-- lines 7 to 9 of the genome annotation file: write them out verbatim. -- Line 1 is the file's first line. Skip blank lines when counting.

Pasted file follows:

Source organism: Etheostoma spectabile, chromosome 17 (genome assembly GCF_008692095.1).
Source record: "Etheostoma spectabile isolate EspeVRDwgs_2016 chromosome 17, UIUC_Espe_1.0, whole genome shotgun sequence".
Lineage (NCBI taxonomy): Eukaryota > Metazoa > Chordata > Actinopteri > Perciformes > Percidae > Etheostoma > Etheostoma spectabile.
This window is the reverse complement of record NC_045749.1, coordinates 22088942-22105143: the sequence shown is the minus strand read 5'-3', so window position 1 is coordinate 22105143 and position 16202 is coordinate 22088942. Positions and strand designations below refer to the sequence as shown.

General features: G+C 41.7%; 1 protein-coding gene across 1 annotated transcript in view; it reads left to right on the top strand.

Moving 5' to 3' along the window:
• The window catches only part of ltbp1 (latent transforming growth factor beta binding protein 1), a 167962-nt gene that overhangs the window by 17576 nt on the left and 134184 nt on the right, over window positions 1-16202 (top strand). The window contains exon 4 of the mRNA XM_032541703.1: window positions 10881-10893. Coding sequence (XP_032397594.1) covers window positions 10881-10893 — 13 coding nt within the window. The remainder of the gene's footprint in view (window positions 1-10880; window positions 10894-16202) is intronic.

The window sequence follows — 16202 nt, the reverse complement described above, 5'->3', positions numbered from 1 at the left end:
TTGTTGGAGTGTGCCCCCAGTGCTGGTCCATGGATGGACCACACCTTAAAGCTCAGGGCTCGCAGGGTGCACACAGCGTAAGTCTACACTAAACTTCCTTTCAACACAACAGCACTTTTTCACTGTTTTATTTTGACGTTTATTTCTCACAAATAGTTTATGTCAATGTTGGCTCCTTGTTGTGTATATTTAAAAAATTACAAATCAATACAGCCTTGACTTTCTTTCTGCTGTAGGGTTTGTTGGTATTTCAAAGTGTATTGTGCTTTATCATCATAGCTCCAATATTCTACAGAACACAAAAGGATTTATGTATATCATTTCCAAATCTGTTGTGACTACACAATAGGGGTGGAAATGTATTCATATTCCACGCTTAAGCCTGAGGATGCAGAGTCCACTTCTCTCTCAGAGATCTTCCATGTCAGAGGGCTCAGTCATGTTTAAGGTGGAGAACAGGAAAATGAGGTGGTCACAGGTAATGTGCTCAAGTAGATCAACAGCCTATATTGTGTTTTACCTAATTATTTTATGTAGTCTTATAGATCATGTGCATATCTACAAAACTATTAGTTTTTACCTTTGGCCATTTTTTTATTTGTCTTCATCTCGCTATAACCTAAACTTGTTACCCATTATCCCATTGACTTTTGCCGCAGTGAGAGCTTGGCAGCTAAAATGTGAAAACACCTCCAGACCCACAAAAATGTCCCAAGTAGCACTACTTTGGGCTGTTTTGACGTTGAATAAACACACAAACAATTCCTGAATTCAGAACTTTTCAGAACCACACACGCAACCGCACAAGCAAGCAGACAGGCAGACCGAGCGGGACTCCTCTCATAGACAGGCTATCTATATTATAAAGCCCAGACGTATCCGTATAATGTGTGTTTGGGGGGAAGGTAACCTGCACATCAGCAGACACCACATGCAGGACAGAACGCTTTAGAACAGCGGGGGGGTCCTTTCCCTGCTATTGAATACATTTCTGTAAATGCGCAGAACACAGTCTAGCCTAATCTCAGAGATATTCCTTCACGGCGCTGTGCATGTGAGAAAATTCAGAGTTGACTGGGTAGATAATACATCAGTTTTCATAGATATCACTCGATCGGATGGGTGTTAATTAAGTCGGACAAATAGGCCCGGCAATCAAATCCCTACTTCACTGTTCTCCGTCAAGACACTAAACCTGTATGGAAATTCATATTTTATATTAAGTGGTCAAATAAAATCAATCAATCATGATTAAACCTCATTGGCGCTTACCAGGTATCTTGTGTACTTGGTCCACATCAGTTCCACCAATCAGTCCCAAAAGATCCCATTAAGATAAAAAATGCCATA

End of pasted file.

• The window catches only part of ltbp1 (latent transforming growth factor beta binding protein 1), a 167962-nt gene that overhangs the window by 17576 nt on the left and 134184 nt on the right, over window positions 1-16202 (top strand). The window contains exon 4 of the mRNA XM_032541703.1: window positions 10881-10893. Coding sequence (XP_032397594.1) covers window positions 10881-10893 — 13 coding nt within the window. The remainder of the gene's footprint in view (window positions 1-10880; window positions 10894-16202) is intronic.

The window sequence follows — 16202 nt, the reverse complement described above, 5'->3', positions numbered from 1 at the left end:
TTGTTGGAGTGTGCCCCCAGTGCTGGTCCATGGATGGACCACACCTTAAAGCTCAGGGCTCGCAGGGTGCACACAGCGTAAGTCTACACTAAACTTCCTTTCAACACAACAGCACTTTTTCACTGTTTTATTTTGACGTTTATTTCTCACAAATAGTTTATGTCAATGTTGGCTCCTTGTTGTGTATATTTAAAAAATTACAAATCAATACAGCCTTGACTTTCTTTCTGCTGTAGGGTTTGTTGGTATTTCAAAGTGTATTGTGCTTTATCATCATAGCTCCAATATTCTACAGAACACAAAAGGATTTATGTATATCATTTCCAAATCTGTTGTGACTACACAATAGGGGTGGAAATGTATTCATATTCCACGCTTAAGCCTGAGGATGCAGAGTCCACTTCTCTCTCAGAGATCTTCCATGTCAGAGGGCTCAGTCATGTTTAAGGTGGAGAACAGGAAAATGAGGTGGTCACAGGTAATGTGCTCAAGTAGATCAACAGCCTATATTGTGTTTTACCTAATTATTTTATGTAGTCTTATAGATCATGTGCATATCTACAAAACTATTAGTTTTTACCTTTGGCCATTTTTTTATTTGTCTTCATCTCGCTATAACCTAAACTTGTTACCCATTATCCCATTGACTTTTGCCGCAGTGAGAGCTTGGCAGCTAAAATGTGAAAACACCTCCAGACCCACAAAAATGTCCCAAGTAGCACTACTTTGGGCTGTTTTGACGTTGAATAAACACACAAACAATTCCTGAATTCAGAACTTTTCAGAACCACACACGCAACCGCACAAGCAAGCAGACAGGCAGACCGAGCGGGACTCCTCTCATAGACAGGCTATCTATATTATAAAGCCCAGACGTATCCGTATAATGTGTGTTTGGGGGGAAGGTAACCTGCACATCAGCAGACACCACATGCAGGACAGAACGCTTTAGAACAGCGGGGGGGTCCTTTCCCTGCTATTGAATACATTTCTGTAAATGCGCAGAACACAGTCTAGCCTAATCTCAGAGATATTCCTTCACGGCGCTGTGCATGTGAGAAAATTCAGAGTTGACTGGGTAGATAATACATCAGTTTTCATAGATATCACTCGATCGGATGGGTGTTAATTAAGTCGGACAAATAGGCCCGGCAATCAAATCCCTACTTCACTGTTCTCCGTCAAGACACTAAACCTGTATGGAAATTCATATTTTATATTAAGTGGTCAAATAAAATCAATCAATCATGATTAAACCTCATTGGCGCTTACCAGGTATCTTGTGTACTTGGTCCACATCAGTTCCACCAATCAGTCCCAAAAGATCCCATTAAGATAAAAAATGCCATA